However, costs aren’t shared between shared owners and their landlords. Rather, the total costs are divided between the shared owners (and leaseholders) in a specified block or development.

‘You will need to pay for repairs and maintenance no matter what share you own’.

GOV.UK Repairs and home improvements

Check your own lease contract to find out how repair and maintenance costs are allocated between households. Depending on the date of your lease, this information could be under the heading ‘Service Charges – specified proportion’. Say there are 20 flats in your development. You might find that costs are divided equally between all the flats. On the other hand, your Housing Association might allocate costs according to floor area, so that households with larger flats pay more than those with smaller flats. 

Service charges

You pay the costs of repairs and maintenance via your monthly service charge. This is based on estimated costs. You might need to make an additional payment, or receive a refund for overpayment, once actual costs have been confirmed.

Are service charges capped?

Service charges aren’t capped. There is no upper limit on the amount you could be charged in any particular year. This applies whether you’re a shared owner or a leaseholder.

Reserve funds

Your monthly service charge might include a contribution to a reserve fund (or sinking fund). This allows your Housing Association to build up a pot of money to pay for costly cyclical works. A reserve fund should help to smooth out costs, avoiding expensive one-off bills, say, when all the external windows are repainted, or the roof is replaced.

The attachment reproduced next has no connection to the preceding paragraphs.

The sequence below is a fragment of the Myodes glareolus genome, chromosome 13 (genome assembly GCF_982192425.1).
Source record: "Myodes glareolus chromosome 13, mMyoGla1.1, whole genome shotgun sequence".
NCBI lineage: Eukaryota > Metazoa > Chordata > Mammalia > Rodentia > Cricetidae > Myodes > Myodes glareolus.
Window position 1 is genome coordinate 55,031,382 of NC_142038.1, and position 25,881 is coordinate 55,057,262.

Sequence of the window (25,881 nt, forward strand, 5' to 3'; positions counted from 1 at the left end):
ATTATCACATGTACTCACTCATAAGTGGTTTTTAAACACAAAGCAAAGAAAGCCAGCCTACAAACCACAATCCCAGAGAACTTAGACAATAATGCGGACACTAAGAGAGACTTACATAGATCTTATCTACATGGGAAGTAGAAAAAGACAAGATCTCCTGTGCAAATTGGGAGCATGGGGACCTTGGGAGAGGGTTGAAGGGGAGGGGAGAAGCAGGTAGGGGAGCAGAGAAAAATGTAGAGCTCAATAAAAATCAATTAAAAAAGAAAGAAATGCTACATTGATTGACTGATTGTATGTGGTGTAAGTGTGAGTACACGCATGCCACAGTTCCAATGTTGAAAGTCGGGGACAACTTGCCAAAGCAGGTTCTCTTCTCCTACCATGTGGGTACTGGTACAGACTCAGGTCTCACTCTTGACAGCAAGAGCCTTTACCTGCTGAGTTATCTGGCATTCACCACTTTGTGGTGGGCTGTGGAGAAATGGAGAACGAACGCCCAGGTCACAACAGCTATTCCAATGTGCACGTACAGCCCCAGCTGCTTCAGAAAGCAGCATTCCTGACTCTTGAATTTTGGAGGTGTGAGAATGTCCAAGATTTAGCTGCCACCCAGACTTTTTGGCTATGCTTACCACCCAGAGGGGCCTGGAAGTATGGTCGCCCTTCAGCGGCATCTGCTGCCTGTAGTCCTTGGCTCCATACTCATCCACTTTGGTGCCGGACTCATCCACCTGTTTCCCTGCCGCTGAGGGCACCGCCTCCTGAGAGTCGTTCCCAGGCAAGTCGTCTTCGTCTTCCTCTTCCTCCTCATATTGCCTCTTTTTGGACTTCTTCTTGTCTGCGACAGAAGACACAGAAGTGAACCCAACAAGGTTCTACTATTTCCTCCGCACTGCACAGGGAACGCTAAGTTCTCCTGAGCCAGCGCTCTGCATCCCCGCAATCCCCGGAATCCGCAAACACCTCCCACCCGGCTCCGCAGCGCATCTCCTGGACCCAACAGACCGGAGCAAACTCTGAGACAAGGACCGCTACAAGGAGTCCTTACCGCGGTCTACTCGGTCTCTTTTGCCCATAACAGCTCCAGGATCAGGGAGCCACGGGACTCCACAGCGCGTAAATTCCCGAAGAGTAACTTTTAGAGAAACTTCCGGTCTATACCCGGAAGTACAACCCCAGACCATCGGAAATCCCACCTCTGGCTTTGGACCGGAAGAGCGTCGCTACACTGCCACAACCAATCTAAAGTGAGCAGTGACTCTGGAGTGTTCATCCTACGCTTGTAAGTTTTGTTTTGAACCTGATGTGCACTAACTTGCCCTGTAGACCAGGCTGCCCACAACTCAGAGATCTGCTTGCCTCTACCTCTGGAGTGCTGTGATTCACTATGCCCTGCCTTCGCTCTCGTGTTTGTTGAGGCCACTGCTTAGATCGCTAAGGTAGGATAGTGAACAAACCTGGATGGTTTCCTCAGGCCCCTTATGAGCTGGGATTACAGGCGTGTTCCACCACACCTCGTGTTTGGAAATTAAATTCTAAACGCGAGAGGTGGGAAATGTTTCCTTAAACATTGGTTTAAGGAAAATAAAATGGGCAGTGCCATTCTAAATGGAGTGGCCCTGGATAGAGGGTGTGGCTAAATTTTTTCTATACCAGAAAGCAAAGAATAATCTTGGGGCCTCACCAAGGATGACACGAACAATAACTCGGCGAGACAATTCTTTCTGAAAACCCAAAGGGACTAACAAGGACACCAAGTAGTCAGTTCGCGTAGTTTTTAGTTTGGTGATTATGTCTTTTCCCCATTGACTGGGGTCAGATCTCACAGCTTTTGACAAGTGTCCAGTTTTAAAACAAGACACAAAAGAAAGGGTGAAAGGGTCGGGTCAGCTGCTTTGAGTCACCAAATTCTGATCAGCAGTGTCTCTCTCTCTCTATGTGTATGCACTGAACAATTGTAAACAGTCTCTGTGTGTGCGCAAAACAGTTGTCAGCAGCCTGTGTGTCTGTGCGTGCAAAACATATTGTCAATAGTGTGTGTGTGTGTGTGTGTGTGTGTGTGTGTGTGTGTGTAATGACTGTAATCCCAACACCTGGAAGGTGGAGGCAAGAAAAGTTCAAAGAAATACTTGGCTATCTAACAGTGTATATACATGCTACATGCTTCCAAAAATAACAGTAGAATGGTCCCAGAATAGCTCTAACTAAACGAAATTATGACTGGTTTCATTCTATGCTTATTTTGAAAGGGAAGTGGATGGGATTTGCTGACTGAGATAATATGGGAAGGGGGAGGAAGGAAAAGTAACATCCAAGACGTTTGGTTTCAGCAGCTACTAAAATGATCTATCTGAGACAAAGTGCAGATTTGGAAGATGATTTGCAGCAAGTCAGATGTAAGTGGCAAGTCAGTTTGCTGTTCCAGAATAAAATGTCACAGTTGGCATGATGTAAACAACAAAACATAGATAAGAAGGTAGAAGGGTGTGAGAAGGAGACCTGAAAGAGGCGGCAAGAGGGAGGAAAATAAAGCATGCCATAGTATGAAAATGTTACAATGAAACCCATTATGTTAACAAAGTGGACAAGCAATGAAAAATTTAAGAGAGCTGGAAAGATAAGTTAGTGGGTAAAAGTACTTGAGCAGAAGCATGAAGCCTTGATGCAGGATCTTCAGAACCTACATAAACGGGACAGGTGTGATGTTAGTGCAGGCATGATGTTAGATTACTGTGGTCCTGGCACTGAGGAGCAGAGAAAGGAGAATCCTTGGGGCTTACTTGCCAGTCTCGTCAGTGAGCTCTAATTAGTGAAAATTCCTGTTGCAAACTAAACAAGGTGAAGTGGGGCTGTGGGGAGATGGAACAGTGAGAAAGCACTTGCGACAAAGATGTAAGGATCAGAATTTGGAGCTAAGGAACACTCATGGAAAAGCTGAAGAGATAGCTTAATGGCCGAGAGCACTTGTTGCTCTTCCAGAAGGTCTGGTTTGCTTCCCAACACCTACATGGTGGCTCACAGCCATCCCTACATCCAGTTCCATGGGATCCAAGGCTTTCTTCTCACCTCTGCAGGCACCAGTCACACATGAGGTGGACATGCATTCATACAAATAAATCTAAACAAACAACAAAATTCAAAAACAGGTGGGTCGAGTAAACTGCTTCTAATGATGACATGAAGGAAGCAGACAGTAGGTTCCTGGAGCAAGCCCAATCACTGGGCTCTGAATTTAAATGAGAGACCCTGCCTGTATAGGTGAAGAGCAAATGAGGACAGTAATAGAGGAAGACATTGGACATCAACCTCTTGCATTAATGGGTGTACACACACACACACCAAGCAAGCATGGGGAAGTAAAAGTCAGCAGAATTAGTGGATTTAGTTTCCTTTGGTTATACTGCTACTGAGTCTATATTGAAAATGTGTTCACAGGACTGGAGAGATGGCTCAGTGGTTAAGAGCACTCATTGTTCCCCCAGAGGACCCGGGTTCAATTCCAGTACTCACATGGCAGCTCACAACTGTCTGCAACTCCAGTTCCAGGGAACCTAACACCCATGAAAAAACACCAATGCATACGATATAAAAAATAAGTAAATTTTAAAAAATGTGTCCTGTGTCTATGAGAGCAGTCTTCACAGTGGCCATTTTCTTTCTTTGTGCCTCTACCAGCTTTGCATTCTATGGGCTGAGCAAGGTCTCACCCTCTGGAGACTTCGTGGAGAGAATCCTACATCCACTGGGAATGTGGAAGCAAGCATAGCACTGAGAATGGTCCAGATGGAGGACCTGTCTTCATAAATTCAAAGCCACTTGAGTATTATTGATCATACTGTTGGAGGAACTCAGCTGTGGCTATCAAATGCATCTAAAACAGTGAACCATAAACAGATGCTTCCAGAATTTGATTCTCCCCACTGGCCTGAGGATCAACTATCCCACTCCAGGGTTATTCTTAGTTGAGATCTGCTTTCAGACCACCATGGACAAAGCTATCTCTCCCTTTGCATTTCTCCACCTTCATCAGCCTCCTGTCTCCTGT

Estate charges 

An estate charge (also known as an estate rentcharge) is different to a service charge. For example, you have a legal right to be consulted on service charges, but not when it comes to estate charges.

An estate rentcharge allows a third party – a management company or developers – to secure payments towards the costs of maintaining communal areas such as private roads or parks. 

New-build defects and warranties

If you’ve purchased a share in a new-build Shared Ownership home, like any other homebuyer, you should have protection covering new-build defects. This means you shouldn’t be charged for repair costs arising from faulty design, workmanship or materials for a specific period of time. You will be covered by a new-build warranty, which generally lasts for 10 years.

The initial repair period

Some shared owners (not all) will have the costs of some repairs covered under a new 10-year ‘initial repair period’. This was introduced by the government in 2021 as part of a package of Shared Ownership reforms. The initial repair period is not retrospective, so you won’t benefit unless you bought your home since the reform was implemented. You can find out more in our upcoming feature: How does the initial repair period work?

Do your own research!

Different Housing Associations have different policies. And a number of recent reforms mean that different shared owners with the same Housing Association may have different lease terms and benefits. Check your own Housing Association’s policies, and your lease contract.

Additional resources

GOV.UK - Shared Ownership homes: Repairs and home improvements

HomeOwners Alliance – New Build Home Warranties: What they do and don’t cover